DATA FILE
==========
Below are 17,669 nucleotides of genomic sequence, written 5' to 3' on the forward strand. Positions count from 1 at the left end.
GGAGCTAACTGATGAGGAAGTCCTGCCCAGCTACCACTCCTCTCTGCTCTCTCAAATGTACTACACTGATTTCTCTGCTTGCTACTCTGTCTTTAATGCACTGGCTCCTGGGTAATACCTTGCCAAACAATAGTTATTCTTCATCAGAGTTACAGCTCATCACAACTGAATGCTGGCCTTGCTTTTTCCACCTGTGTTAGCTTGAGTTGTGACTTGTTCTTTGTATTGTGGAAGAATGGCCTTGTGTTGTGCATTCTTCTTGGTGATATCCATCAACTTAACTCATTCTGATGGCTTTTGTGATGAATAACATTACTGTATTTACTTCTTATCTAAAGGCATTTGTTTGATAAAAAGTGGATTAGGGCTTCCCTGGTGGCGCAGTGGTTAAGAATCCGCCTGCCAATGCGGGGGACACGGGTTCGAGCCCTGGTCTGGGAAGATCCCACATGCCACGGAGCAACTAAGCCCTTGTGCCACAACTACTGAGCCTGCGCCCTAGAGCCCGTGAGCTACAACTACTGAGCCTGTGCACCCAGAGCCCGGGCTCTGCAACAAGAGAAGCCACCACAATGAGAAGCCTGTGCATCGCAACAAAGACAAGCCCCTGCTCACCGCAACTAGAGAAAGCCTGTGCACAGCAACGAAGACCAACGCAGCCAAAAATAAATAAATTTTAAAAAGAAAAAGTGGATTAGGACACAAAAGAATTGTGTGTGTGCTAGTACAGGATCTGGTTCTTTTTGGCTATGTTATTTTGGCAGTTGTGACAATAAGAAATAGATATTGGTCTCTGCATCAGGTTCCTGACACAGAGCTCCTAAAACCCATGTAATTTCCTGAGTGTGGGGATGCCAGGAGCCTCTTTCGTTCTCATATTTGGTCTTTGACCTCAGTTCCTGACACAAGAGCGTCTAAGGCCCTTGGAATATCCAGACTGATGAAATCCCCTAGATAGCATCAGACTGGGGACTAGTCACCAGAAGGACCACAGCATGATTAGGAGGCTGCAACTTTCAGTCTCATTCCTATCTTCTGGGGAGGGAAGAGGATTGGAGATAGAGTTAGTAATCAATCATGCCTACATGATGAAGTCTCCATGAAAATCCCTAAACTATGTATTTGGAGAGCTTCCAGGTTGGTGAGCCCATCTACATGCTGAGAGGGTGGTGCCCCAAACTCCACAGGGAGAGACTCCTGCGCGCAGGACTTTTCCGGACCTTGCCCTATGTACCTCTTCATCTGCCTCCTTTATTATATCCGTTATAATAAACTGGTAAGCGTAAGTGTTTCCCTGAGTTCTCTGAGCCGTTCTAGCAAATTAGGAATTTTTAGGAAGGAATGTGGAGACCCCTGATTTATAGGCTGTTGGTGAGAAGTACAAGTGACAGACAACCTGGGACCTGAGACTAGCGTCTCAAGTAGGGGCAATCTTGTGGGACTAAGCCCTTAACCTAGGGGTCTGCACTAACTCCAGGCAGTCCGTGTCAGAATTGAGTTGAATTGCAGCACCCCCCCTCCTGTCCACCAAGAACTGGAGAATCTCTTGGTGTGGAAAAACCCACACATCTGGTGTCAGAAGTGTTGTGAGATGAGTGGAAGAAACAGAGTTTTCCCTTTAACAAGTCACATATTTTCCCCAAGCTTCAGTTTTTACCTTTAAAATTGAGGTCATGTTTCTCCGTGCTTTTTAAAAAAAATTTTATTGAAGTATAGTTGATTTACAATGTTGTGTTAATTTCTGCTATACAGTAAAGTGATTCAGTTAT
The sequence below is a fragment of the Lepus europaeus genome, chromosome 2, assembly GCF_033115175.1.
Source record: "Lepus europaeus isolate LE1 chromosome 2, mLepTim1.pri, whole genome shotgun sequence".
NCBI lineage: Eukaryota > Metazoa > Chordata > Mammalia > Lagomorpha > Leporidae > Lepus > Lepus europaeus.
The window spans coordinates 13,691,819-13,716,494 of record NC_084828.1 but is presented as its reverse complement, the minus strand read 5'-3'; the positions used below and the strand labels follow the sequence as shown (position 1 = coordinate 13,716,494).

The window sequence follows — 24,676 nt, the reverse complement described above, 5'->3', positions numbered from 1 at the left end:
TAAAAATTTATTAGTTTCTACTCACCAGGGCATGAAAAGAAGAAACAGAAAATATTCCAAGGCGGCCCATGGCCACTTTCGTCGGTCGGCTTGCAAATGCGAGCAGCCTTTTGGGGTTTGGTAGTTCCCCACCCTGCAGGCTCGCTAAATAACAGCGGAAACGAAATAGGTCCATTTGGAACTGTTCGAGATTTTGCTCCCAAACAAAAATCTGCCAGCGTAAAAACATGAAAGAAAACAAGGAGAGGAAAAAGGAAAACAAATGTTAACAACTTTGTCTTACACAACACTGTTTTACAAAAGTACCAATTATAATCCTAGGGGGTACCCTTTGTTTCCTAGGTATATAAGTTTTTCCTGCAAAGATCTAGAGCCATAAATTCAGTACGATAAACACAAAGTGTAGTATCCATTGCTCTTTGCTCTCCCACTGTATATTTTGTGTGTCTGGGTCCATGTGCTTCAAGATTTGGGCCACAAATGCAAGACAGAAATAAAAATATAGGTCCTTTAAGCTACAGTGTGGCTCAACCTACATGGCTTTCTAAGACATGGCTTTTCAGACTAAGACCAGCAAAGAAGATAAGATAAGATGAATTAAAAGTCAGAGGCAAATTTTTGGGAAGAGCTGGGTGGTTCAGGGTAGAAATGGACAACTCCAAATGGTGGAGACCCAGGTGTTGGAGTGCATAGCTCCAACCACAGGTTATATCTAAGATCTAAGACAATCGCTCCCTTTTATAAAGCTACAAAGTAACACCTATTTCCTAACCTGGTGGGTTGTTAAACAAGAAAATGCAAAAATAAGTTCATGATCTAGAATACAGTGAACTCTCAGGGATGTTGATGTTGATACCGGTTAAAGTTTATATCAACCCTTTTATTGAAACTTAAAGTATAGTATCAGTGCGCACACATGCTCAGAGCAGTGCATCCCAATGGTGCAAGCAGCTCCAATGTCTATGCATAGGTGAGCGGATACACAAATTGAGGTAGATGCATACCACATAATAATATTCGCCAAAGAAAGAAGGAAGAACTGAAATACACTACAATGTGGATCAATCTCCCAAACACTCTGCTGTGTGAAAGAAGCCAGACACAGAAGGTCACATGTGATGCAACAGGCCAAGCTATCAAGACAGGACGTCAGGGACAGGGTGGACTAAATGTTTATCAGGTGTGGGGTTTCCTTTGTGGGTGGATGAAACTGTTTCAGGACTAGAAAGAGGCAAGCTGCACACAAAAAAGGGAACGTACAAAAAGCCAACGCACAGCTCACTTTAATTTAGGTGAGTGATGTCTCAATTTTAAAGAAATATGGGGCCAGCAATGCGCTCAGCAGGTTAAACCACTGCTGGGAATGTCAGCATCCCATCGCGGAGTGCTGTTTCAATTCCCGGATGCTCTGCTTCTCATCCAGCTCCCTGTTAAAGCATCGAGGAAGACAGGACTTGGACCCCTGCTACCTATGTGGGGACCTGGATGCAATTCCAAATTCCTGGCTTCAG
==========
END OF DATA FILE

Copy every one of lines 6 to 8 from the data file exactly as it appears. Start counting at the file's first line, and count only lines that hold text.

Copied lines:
The window spans coordinates 13,691,819-13,716,494 of record NC_084828.1 but is presented as its reverse complement, the minus strand read 5'-3'; the positions used below and the strand labels follow the sequence as shown (position 1 = coordinate 13,716,494).

The window sequence follows — 24,676 nt, the reverse complement described above, 5'->3', positions numbered from 1 at the left end:
TAAAAATTTATTAGTTTCTACTCACCAGGGCATGAAAAGAAGAAACAGAAAATATTCCAAGGCGGCCCATGGCCACTTTCGTCGGTCGGCTTGCAAATGCGAGCAGCCTTTTGGGGTTTGGTAGTTCCCCACCCTGCAGGCTCGCTAAATAACAGCGGAAACGAAATAGGTCCATTTGGAACTGTTCGAGATTTTGCTCCCAAACAAAAATCTGCCAGCGTAAAAACATGAAAGAAAACAAGGAGAGGAAAAAGGAAAACAAATGTTAACAACTTTGTCTTACACAACACTGTTTTACAAAAGTACCAATTATAATCCTAGGGGGTACCCTTTGTTTCCTAGGTATATAAGTTTTTCCTGCAAAGATCTAGAGCCATAAATTCAGTACGATAAACACAAAGTGTAGTATCCATTGCTCTTTGCTCTCCCACTGTATATTTTGTGTGTCTGGGTCCATGTGCTTCAAGATTTGGGCCACAAATGCAAGACAGAAATAAAAATATAGGTCCTTTAAGCTACAGTGTGGCTCAACCTACATGGCTTTCTAAGACATGGCTTTTCAGACTAAGACCAGCAAAGAAGATAAGATAAGATGAATTAAAAGTCAGAGGCAAATTTTTGGGAAGAGCTGGGTGGTTCAGGGTAGAAATGGACAACTCCAAATGGTGGAGACCCAGGTGTTGGAGTGCATAGCTCCAACCACAGGTTATATCTAAGATCTAAGACAATCGCTCCCTTTTATAAAGCTACAAAGTAACACCTATTTCCTAACCTGGTGGGTTGTTAAACAAGAAAATGCAAAAATAAGTTCATGATCTAGAATACAGTGAACTCTCAGGGATGTTGATGTTGATACCGGTTAAAGTTTATATCAACCCTTTTATTGAAACTTAAAGTATAGTATCAGTGCGCACACATGCTCAGAGCAGTGCATCCCAATGGTGCAAGCAGCTCCAATGTCTATGCATAGGTGAGCGGATACACAAATTGAGGTAGATGCATACCACATAATAATATTCGCCAAAGAAAGAAGGAAGAACTGAAATACACTACAATGTGGATCAATCTCCCAAACACTCTGCTGTGTGAAAGAAGCCAGACACAGAAGGTCACATGTGATGCAACAGGCCAAGCTATCAAGACAGGACGTCAGGGACAGGGTGGACTAAATGTTTATCAGGTGTGGGGTTTCCTTTGTGGGTGGATGAAACTGTTTCAGGACTAGAAAGAGGCAAGCTGCACACAAAAAAGGGAACGTACAAAAAGCCAACGCACAGCTCACTTTAATTTAGGTGAGTGATGTCTCAATTTTAAAGAAATATGGGGCCAGCAATGCGCTCAGCAGGTTAAACCACTGCTGGGAATGTCAGCATCCCATCGCGGAGTGCTGTTTCAATTCCCGGATGCTCTGCTTCTCATCCAGCTCCCTGTTAAAGCATCGAGGAAGACAGGACTTGGACCCCTGCTACCTATGTGGGGACCTGGATGCAATTCCAAATTCCTGGCTTCAG